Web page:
Exhibits

 

Bilali Muhammad Almamy

“Bilali Muhammad Almamy of Sapelo Island GA”

(1770-1857) Portrait by Baba Kenya

 

below is an excerpt of an observation taken from the exhibit on display:

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This is a “artist created” portrait of “Bilali Muhammad”-Almamy of Sapelo Island GA, (1770-1857).  The original painting is acrylic and 16 x 20.  The costuming is Fulani, and all accessories including the Karokaraway Fulani wedding blanket come from his Fulani culture in Timbo, Futa Djallon.  The cotton he examines is representative of both the “sea island cotton” (from islands off the coast of Georgia) which was the highest grade cotton marketed, and also representative of the Fulani traditional cultivation and usage of cotton for their cloth weaving, clothing, stuffing leather pillows, and weaving beautiful wedding blankets.

The original painting is be added to our “Timbuktu/Book of Gao Exhibit” due to Bilali’s linkage to Imam Zayd al Qarywany’s “Al Risaala” (The Message) which we have an original 9th century handwritten manuscript original.  “Al-Risaala” is a 10th century Islamic instructional handbook written for children and new convert adults to teach them about the basics of Islam.

  Bilali wrote from memory, “Al-Risaala” in his so-called “Bilali Document”, which is located in the Library at Georgia State University, Athens GA.

Although Bilali was described as being known for his long black coat and red fez, I decided to portray him in the red fez but wearing traditional blue Fulani grand boubou (made from indigo dye cultivated and used by Fulani), and blue striped indigo pants,which are are indicative of his cultural heritage from Timbo, Futa Djallon.  For many Fulani, the residue stain of indigo left on the skin was a sign of prestige and affluence.  We prefer our historical heroes to be remembered with a direct cultural and historical visual connection to their African/Islamic origins.

Indigo, “sea island cotton”, and other raw materials/crops were grown by approximately 85 African Muslims on the Spalding Plantation, of which Bilali Muhammad was the head master.  They were required to work only 6 hours daily for the master, Thomas Spalding, and given their own land and houses.  There were no white head masters, and no one was ever beaten or whipped.  Bilali Muhammad ran the plantation similar to how a Fulani Almamy governed a Fulani West African State.  This plantation, under the directorship of Bilali Muhammad, was the only documented case in American history where a white plantation owner deliberately and willingly armed his slaves.  During the War of 1812, Thomas Spalding and his family fled Sapelo Island, seeking safety on the mainland.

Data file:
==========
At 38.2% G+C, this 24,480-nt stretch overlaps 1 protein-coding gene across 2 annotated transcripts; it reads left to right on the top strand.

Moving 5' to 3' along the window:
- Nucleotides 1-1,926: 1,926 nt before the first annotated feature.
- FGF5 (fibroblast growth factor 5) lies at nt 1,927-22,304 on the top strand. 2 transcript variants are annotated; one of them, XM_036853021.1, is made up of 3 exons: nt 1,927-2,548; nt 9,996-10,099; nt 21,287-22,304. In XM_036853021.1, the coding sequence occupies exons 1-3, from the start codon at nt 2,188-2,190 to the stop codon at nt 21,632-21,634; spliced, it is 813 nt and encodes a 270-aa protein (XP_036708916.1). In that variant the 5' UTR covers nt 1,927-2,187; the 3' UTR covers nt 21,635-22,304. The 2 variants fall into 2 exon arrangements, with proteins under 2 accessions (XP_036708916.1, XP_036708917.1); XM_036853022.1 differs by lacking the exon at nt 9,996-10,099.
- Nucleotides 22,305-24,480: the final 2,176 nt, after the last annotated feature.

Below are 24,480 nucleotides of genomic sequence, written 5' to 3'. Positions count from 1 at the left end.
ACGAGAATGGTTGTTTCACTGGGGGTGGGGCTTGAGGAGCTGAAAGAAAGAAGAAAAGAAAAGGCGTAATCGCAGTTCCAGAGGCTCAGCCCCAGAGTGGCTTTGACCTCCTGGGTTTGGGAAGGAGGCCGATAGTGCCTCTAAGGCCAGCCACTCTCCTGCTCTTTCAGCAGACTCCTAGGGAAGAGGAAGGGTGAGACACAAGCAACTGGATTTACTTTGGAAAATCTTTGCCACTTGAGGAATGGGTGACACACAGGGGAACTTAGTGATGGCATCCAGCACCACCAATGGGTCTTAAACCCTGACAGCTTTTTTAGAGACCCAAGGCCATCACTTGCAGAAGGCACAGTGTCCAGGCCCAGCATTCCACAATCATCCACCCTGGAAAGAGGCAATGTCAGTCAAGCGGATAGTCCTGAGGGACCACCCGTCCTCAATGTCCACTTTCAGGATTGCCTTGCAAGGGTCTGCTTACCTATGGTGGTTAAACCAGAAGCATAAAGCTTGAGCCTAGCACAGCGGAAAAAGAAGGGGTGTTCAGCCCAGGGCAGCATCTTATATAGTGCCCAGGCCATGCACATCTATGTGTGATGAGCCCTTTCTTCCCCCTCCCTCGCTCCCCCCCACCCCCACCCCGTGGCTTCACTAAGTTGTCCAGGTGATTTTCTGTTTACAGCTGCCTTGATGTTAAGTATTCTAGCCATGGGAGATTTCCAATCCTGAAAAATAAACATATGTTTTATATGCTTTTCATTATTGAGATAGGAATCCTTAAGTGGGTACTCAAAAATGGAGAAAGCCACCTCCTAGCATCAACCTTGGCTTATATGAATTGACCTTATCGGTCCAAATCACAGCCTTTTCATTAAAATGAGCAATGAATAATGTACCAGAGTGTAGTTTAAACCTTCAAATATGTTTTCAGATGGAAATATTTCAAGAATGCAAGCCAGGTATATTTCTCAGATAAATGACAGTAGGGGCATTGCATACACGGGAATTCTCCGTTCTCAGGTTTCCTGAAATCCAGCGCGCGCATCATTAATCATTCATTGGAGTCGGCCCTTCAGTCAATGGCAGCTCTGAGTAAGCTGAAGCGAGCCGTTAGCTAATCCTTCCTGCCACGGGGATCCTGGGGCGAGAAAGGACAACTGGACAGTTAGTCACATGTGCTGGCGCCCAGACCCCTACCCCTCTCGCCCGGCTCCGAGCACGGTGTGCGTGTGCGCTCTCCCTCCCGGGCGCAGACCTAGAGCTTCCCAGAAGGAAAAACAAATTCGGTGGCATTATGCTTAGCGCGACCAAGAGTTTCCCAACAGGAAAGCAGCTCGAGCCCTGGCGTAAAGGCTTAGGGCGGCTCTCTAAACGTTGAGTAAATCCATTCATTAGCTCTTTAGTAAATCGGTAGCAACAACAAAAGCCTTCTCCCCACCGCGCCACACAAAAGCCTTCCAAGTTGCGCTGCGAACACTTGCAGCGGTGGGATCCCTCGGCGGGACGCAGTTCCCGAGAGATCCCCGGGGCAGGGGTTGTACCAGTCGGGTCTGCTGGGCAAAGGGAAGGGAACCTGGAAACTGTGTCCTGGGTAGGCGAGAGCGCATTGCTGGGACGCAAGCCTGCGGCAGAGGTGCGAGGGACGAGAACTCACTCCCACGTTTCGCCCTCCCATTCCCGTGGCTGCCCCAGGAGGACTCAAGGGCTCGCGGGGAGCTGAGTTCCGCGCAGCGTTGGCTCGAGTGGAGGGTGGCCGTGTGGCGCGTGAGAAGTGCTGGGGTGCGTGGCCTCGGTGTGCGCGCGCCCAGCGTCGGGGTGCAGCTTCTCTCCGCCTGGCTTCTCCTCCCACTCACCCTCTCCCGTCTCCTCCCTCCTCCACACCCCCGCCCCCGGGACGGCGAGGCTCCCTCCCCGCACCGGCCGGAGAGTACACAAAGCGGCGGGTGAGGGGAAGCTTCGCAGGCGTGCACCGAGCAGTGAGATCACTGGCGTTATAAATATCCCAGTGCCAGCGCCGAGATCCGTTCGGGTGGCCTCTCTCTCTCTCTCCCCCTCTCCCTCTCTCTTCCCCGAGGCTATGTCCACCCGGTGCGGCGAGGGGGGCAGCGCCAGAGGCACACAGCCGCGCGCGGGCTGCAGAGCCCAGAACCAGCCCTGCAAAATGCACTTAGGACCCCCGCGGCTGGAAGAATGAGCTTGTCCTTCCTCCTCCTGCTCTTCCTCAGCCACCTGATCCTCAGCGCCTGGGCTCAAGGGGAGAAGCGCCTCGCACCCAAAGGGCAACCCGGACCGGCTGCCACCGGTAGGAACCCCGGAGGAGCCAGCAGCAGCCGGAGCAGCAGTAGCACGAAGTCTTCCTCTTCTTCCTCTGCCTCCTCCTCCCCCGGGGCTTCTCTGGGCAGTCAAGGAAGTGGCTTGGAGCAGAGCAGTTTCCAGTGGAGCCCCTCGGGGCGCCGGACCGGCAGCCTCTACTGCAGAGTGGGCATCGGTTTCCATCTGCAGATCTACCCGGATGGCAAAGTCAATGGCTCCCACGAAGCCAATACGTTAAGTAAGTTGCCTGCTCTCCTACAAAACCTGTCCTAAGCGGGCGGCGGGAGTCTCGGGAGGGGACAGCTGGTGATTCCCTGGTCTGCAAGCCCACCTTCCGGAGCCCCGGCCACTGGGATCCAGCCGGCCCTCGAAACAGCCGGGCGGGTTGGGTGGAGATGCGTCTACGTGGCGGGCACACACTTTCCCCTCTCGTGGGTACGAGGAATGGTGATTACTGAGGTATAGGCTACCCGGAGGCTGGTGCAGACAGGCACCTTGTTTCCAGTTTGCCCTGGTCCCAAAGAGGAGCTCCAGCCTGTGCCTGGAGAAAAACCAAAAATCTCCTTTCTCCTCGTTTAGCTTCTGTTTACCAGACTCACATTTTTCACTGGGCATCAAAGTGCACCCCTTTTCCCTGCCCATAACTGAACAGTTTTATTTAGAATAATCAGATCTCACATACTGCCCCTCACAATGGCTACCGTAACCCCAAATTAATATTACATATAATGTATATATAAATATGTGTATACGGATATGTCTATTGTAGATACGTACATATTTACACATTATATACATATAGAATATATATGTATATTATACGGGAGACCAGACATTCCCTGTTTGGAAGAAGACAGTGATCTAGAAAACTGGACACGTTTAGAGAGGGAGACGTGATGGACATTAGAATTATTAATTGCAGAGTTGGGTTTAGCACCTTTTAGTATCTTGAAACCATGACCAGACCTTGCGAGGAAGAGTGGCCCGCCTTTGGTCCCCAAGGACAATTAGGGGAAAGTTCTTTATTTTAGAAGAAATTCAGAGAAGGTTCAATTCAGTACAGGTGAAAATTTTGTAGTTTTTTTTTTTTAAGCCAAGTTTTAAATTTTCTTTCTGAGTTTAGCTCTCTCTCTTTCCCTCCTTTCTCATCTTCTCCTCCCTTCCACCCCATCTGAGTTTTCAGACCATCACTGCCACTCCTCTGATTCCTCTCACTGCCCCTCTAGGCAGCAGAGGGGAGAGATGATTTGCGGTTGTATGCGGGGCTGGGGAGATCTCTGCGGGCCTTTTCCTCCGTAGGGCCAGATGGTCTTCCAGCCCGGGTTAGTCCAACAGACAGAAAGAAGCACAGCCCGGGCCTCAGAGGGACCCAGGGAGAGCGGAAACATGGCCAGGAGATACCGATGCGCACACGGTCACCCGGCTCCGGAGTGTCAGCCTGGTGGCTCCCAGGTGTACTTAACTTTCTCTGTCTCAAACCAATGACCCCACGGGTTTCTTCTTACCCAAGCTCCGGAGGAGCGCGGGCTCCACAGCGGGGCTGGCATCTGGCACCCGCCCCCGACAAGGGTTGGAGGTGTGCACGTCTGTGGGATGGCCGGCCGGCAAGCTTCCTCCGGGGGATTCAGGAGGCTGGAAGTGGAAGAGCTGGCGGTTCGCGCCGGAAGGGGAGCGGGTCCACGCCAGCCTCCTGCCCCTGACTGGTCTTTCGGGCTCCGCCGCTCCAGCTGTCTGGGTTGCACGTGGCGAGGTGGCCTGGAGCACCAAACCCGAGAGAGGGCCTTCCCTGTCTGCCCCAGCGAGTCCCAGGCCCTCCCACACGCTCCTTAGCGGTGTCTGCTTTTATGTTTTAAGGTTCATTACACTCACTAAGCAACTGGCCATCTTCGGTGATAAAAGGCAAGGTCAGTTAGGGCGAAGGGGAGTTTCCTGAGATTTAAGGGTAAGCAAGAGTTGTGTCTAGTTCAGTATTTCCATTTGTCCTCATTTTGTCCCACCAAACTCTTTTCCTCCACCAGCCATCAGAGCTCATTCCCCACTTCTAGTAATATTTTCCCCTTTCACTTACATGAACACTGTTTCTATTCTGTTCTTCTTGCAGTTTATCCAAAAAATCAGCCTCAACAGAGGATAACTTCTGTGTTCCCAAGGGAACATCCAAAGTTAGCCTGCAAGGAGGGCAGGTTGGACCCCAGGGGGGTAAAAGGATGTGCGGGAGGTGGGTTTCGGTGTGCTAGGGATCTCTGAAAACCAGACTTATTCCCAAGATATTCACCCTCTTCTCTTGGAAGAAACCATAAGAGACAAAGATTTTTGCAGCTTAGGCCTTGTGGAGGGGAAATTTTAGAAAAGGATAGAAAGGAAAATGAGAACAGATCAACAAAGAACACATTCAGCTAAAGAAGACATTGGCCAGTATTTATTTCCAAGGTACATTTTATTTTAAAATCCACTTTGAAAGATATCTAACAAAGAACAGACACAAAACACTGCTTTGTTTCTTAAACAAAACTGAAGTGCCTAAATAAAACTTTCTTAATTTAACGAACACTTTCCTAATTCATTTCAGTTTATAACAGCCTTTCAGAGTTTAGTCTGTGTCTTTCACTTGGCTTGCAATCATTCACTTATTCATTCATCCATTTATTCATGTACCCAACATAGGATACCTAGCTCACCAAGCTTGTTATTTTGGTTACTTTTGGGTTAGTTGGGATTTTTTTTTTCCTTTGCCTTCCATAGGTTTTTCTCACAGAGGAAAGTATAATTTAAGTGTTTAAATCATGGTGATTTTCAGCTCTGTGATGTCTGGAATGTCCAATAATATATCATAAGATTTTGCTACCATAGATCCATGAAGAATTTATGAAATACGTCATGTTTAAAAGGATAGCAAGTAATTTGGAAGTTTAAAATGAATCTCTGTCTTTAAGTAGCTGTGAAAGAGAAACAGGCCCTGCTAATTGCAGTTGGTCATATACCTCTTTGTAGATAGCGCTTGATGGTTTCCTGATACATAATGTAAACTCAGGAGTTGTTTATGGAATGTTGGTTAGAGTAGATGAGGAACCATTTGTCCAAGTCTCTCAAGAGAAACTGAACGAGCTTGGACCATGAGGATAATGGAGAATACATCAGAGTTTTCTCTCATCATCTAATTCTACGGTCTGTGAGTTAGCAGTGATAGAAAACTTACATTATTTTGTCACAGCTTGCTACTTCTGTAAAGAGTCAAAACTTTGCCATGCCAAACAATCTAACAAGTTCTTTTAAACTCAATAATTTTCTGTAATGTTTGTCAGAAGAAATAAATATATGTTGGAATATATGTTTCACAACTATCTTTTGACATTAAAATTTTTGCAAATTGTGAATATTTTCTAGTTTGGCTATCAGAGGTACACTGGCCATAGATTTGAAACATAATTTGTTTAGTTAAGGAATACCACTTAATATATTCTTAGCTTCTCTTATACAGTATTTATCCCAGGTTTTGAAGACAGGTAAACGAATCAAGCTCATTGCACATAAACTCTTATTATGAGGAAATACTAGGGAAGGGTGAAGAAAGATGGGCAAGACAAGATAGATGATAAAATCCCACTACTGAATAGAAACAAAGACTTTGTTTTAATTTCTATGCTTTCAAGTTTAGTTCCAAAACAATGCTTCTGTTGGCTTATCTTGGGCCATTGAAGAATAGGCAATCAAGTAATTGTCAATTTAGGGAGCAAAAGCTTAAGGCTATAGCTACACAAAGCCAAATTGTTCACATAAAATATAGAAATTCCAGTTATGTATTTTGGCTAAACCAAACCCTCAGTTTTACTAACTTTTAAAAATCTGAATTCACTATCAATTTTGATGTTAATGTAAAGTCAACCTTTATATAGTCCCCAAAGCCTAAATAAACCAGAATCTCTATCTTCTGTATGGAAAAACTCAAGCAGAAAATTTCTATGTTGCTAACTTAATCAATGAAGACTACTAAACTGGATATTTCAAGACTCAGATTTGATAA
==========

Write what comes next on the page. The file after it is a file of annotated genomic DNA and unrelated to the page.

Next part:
Bilali Muhammad advised Thomas Spalding that he had 85 Muslims who were willing to fight the Brittish to protect their homes and the plantation.  Thomas Spalding gave them all muskets, leaving them under the charge of Bilali Muhammad.  When the British heard news of 85 Muslim Africans armed with muskets on Sapelo Island, they decided to pass by and avoid the island.  The Brittish were defeated, and Thomas Spalding along with his family returned to Sapelo Island where Bilali Muhammad turned over control back to the Spalding family.

Bilali Muhammad was multi-lingual and taught his daughters Arabic, Peul, French, and Creole (Gullah).

He was the acting Imam, and leader on an island plantation off the coast of Georgia, where African Muslims were allowed to practice their Islamic religion.

Bilali Muhammad was born in 1770 in Futa Djallon, which is the same year another famous African Fulani Muslim was born in at the opposite end of the Senegal River in Futa Torro.  His name was Omar ibn Sayyid.  Both men would be enslaved in America.

 

Painting-Illustration by Baba Kenya

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